Misuari, MNLF ‘willing to talk peace’ with gov’t PDF Print E-mail
Sunday, 23 August 2015 16:54

GENERAL SANTOS CITY — The Moro National Liberation Front’s (MNLF) fugitive founding chair Nur Misuari is reportedly “very much willing” to engage in formal negotiations with the national government to resolve various issues, among them the implementation of the 1996 peace agreement.

Johnny Siao, chair of the MNLF Misuari faction’s national border command based in this city, said that based on their latest communication, the rebel leader signified his intention to participate in a planned tripartite review for the peace process.

But he said the government should also reciprocate such move by dropping the rebellion charges that had been filed against Misuari in connection with the Zamboanga City siege in Sept. 2013.

“His (Misuari) tag as a terrorist should be dropped first before we start talking,” he said in an interview.

Siao claimed that Misuari did not plan and led the Zamboanga City crisis and that it only escalated due to supposed erroneous interventions made by authorities and local politicians.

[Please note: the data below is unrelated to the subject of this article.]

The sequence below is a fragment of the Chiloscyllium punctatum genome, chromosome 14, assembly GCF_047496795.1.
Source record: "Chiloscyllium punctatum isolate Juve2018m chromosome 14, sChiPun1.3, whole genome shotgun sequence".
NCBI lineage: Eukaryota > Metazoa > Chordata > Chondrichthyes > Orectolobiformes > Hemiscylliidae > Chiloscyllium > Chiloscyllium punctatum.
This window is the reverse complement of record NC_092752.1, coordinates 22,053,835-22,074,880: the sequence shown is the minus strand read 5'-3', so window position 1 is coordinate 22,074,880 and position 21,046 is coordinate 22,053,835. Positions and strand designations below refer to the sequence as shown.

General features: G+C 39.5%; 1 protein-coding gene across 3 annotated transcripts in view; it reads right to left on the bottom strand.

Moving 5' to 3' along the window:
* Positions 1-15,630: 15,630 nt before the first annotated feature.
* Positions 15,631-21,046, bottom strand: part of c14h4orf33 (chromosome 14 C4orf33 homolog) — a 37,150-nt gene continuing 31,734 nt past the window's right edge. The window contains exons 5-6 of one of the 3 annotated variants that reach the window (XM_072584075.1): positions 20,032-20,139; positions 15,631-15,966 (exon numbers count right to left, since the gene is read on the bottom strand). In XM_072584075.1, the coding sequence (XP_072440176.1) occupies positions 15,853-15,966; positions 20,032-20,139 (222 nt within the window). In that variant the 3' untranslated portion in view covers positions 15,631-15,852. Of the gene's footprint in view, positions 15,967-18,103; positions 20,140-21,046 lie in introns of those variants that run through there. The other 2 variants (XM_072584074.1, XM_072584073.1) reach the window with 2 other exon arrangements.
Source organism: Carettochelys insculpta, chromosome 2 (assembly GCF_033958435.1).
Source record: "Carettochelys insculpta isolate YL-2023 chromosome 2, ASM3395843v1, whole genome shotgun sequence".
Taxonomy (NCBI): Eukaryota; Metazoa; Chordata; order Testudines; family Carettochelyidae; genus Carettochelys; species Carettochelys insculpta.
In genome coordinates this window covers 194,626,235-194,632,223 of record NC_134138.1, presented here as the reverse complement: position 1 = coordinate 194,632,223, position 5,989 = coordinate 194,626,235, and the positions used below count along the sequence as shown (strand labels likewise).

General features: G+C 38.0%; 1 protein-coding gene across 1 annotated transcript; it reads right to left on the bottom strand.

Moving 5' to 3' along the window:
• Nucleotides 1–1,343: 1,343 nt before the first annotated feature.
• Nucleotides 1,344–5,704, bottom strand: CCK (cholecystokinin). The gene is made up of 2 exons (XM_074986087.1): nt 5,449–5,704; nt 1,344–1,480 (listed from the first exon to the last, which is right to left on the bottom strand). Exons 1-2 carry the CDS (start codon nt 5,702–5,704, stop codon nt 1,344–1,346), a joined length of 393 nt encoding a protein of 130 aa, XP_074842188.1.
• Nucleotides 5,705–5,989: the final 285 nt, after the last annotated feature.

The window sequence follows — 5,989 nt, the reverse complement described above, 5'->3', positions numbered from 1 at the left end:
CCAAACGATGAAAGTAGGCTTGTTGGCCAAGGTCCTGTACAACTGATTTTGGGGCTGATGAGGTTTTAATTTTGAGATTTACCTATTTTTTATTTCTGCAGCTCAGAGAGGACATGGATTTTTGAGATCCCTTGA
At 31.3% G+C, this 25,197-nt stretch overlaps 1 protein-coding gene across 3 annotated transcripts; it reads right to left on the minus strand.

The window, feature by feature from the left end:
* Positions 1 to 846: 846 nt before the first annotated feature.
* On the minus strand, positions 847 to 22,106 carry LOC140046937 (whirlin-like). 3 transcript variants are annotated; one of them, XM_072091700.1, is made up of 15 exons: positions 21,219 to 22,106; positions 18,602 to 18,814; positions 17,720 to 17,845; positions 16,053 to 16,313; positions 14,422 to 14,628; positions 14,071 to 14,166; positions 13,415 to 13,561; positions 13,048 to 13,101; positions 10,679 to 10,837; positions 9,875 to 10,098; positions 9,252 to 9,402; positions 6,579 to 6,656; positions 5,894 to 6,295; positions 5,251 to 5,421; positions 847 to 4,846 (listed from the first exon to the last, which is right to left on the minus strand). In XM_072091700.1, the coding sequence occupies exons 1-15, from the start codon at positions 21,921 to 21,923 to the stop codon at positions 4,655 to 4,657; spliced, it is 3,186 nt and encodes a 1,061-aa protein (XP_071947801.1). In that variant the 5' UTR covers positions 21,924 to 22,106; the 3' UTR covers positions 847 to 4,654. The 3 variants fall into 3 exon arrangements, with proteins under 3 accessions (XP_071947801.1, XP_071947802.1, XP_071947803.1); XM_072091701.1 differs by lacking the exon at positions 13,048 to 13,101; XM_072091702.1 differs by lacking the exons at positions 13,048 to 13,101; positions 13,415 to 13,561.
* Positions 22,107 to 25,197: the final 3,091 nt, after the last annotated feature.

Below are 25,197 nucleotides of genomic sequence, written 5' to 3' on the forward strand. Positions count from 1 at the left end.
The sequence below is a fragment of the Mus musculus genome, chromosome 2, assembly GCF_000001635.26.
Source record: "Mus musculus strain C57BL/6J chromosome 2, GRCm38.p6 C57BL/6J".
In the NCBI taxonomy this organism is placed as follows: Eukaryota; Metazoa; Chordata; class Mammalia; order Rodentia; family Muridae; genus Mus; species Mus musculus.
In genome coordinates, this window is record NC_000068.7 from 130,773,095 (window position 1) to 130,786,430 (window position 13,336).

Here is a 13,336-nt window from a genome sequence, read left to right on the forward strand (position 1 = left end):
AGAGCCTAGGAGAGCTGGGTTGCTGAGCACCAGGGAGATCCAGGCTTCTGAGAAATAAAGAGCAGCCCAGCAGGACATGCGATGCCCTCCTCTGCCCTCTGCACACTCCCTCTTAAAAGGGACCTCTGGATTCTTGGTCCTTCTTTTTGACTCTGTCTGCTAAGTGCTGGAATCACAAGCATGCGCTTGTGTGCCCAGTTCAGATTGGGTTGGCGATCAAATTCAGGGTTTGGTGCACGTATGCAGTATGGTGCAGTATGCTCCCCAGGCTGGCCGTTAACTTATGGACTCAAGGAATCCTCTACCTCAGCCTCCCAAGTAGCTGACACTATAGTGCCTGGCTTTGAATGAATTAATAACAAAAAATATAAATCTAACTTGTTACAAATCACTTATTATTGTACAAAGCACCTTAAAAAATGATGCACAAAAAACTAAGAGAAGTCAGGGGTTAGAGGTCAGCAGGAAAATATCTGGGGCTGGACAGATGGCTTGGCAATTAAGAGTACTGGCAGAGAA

Citing results of the MNLF central committee’s recent meeting held in Jolo, Sulu, he said they agreed to seek more engagements with the influential Organization of Islamic Cooperation (OIC) to address Misuari’s case.

For the review process, he said they will also negotiate for the participation of OIC members Indonesia and Malaysia.

Ustadz Pendi Colano, a member of the MNLF central committee representing the Selatan Kutawato group, reiterated that they remain committed to the 1996 peace accord with the national government despite the past setbacks.

He said they continue to abide by the peace process and hopeful that the pending issues can still be resolved amicably and without the use of arms or violence.

“We are for peace. We believe that is also the stand of President Benigno S. Aquino III,” he said.

Colano said the MNLF at-large is no longer a threat to national security and should be treated as such by the government, especially the Armed Forces of the Philippines.

He said their members have successfully reintegrated with the mainstream society after the forging of the peace agreement.

“We’re already in the mainstream of the society and are now living simple lives. We don’t want to engage in war anymore,” he added.